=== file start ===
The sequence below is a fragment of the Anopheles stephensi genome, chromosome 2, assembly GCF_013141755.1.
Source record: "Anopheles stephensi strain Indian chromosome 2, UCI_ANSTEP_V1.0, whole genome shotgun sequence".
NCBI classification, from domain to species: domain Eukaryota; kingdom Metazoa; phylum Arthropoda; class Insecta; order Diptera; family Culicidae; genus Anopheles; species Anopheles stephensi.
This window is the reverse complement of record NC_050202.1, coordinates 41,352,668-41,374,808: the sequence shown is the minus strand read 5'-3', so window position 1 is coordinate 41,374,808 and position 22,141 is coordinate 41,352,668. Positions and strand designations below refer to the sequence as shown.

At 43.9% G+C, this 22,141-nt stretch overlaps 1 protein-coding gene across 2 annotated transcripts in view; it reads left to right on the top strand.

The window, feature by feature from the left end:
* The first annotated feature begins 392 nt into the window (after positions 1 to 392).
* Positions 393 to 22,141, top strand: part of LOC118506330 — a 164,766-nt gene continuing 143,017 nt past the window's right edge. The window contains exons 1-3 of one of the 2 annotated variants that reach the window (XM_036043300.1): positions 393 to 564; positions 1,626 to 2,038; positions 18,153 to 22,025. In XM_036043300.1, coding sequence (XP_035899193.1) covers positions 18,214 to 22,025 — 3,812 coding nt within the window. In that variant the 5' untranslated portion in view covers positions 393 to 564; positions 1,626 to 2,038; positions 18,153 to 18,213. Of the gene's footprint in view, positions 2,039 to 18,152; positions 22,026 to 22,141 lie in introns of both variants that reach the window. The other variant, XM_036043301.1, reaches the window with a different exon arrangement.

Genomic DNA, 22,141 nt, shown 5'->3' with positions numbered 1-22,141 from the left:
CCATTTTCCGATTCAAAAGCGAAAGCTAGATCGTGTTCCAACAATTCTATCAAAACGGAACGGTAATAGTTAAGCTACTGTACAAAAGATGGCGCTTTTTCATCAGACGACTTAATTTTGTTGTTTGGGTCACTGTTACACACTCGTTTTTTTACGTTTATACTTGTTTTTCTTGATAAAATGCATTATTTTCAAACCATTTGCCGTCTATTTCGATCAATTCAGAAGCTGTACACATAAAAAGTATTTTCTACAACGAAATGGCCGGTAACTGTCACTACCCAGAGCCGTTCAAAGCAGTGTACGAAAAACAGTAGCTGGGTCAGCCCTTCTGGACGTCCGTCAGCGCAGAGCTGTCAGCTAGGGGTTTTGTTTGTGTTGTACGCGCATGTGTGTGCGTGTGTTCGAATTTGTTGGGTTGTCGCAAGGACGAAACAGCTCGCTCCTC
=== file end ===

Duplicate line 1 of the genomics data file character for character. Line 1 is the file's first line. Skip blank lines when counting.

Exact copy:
The sequence below is a fragment of the Anopheles stephensi genome, chromosome 2, assembly GCF_013141755.1.